Legitimizing the Unthinkable: A Disability Rights Perspective on Nazi Medicine with Harriet McBryde Johnson.March 9, 2006, 7 p.m. - 8:30 p.m.
Nazi science and medicine focused on eliminating both physical and mental impairments, real and perceived, as part of the path to "racial purity." Eugenics-based sterilization policies in Germany and throughout the world as well as the Nazis' so-called "euthanasia" program were often justified by physicians and scientists as relieving individual suffering while contributing to the "greater good." While the racial theories underpinning the "eugenics" movement were discredited in the aftermath of the Holocaust, the view of people with disabilities as objects of pity is generally accepted in our own time as is the prejudice that disabled lives are inherently "inferior." Renowned author, advocate, and attorney Harriet McBryde Johnson will bring a disability rights perspective to bear on issues raised by the Museum's Deadly Medicine exhibition, in a presentation that promises to provoke lively discussion.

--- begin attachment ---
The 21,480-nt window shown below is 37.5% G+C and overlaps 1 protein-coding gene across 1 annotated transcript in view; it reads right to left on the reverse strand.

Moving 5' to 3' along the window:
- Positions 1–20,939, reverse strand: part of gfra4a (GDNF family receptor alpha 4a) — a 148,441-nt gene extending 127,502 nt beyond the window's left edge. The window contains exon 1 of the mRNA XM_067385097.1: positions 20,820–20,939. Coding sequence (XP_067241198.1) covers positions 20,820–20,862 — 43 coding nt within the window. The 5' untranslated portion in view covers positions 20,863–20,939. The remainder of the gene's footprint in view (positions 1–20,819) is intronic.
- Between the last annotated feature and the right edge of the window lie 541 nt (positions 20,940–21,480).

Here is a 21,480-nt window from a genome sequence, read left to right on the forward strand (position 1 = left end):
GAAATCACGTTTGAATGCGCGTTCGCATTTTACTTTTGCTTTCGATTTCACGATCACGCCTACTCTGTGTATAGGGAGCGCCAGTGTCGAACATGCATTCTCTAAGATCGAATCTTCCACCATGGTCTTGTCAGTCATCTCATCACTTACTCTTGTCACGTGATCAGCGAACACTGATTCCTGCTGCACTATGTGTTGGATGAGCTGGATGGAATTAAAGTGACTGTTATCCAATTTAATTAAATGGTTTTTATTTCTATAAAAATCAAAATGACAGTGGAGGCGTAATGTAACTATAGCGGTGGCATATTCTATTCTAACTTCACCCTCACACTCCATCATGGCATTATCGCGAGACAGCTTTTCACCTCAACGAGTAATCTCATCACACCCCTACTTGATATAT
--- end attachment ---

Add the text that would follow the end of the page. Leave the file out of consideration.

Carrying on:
|Harriet McBryde Johnson|
Harriet McBryde Johnson has been a lawyer in Charleston, South Carolina, since 1985. Her solo practice emphasizes benefits and civil rights claims for poor and working people with disabilities. For more than twenty-five years, she has been active in the struggle for social justice, especially disability rights, and has earned national prominence and recognition for her work. She is a frequent contributor to The New York Times Magazine, to the disability press, and author of the acclaimed memoir Too Late to Die Young.
|Interviewer & Program Moderator|
Joan Ringelheim is Director of Oral History at the United States Holocaust Memorial Museum and has conducted a wide range of public interview programs with authors, historians, survivors, and public figures. After receiving a Ph.D. in philosophy from Boston University, she taught philosophy for 13 years. In 1982-83 she received The American Council of Learned Societies Fellowship and a Kent Fellowship from the Center for Humanities at Wesleyan University. She is the author of numerous publications and since joining the Museum in 1989 has also served as Research Director for the Permanent Exhibition and Director of Education.